You may have heard of someone suffering from a sugar crash, and wondered what one is? Maybe you get them yourself?
I certainly know about them all too well because I used to get them several times a day when I was hooked on sugar!
In a nutshell a sugar crash is the result of eating a large amount of sugar or simple carbohydrates causing a blood sugar spike, which is then followed by a blood sugar slump.
A spike in blood sugar will give a temporary lift in energy, but that will soon be replaced by an overwhelming lethargy - or a sugar crash, which are the symptoms of low blood sugar.
As a former sugar addict, I was used to peaks and troughs throughout the day, sometimes feeling energised and then later feeling sluggish, but not really knowing what was the cause. Since quitting sugar, my energy levels are much more steady throughout the day, and sugar crashes are a thing of the past.
But in case you are suffering from occasional bouts of low blood sugar throughout your day along with the miserable feelings it can bring, I've written this blog to help you understand exactly what is happening, and how to prevent it.
How Our Bodies Get Their Energy
The technical term for low blood sugar is hypoglycaemia, and it can make you feel pretty horrible, as I will go into later. It happens when your blood sugar levels drop below 70 milligrams per deciliter, which is the lowest level to sustain the normal functioning of the body.
The energy source that keeps all living things going is glucose, and we get our supply of this energy source from carbohydrates, often in the form of bread, potatoes, rice, vegetables, fruit and milk. After eating, these carbs are turned into glucose which is distributed via your blood stream to every single cell in your body.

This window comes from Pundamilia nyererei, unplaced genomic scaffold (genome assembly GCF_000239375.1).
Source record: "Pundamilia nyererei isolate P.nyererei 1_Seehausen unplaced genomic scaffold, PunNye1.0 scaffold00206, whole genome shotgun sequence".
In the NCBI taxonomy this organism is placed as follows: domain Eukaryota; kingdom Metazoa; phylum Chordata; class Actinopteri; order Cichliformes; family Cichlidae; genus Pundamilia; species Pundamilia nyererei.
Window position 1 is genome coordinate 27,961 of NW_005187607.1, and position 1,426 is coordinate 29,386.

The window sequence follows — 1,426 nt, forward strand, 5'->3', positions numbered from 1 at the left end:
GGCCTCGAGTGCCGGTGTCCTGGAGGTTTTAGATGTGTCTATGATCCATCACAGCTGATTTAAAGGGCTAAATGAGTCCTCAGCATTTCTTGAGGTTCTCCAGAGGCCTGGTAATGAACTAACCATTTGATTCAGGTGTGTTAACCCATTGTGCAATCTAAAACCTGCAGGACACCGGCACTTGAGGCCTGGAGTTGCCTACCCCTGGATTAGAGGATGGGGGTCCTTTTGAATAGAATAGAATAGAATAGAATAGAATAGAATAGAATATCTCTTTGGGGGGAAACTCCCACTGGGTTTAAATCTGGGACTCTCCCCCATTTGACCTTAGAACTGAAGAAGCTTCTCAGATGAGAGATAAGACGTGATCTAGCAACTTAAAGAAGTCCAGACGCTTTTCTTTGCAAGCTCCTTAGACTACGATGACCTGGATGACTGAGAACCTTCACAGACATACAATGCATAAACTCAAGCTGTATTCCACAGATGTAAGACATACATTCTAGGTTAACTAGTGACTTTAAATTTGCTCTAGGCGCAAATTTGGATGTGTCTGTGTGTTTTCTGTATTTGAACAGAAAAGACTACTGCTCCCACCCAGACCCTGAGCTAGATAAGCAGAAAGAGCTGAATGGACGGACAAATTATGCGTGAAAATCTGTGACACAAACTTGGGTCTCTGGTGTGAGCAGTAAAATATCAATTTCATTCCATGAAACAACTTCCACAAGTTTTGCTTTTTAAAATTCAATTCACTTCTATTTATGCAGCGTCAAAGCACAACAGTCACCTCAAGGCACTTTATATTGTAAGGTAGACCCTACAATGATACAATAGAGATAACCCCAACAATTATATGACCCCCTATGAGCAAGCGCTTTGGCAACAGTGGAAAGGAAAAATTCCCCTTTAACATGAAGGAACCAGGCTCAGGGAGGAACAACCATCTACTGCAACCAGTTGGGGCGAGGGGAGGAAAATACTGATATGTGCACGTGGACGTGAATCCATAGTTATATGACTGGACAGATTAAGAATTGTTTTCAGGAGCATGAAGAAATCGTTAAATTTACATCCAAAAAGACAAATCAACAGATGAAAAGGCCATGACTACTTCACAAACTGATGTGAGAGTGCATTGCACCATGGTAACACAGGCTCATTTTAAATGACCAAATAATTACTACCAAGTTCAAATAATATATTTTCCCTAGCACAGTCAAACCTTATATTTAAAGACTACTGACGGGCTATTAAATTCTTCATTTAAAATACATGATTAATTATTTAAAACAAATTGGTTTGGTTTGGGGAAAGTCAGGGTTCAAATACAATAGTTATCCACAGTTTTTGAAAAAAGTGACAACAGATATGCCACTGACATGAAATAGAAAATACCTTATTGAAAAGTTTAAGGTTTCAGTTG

Your pancreas then creates a hormone called insulin, which takes the glucose out from your blood stream and into your cells to provide energy.
Whenever we eat sweet foods and treats, or drink sodas with sugar in them, our body takes a hit and our blood sugar rises dramatically.
No matter what type of sugar you eat, white or brown, honey, agave, maple, whatever, they all break down into roughly 50% glucose and 50% fructose when we digest them, creating unnatural spikes in our blood sugar.
Watch Out For The Simple Carbs
And it’s not just ‘sweet’ foods that will increase blood sugar levels, anything made with white processed grains such as white flour, will have the same effect. These 'simple carbohydrates' can create the same effect as eating a sweet treat because they very quickly turn to glucose and spike the levels in our blood.
And unfortunately, if you spike your blood sugar, then insulin levels will overcompensate in an attempt to level out your blood, resulting this time in an unnaturally low blood sugar count.
So while eating anything that gives blood sugar levels a lift can also give you a temporary boost in energy, just remember that as soon as your insulin brings your sugar levels back down, and usually way below your normal range, then that’s when the ‘crash’ happens.
What does a blood sugar crash feel like?
A sugar crash can really make you quite unwell simply because your blood sugar levels are now too low. Remember, without enough glucose your body simply cannot operate correctly.
Every part of our body needs glucose as energy to function properly, from your muscles to your organs to your brain, and if they suddenly don’t get the energy they need then you just know you’re not going to feel good!
Symptoms of low blood sugar include:
So if you eat something with a high sugar, or high 'simple carb' content, soon enough you can expect to feel tired, lethargic and possibly irritable. You can get headaches, feel shaky, anxiety can kick in or you might have difficulty concentrating. And worse of all, low blood sugar levels will make you ‘feel’ hungry as your body becomes desperate to bring your blood sugar levels back up to normal again.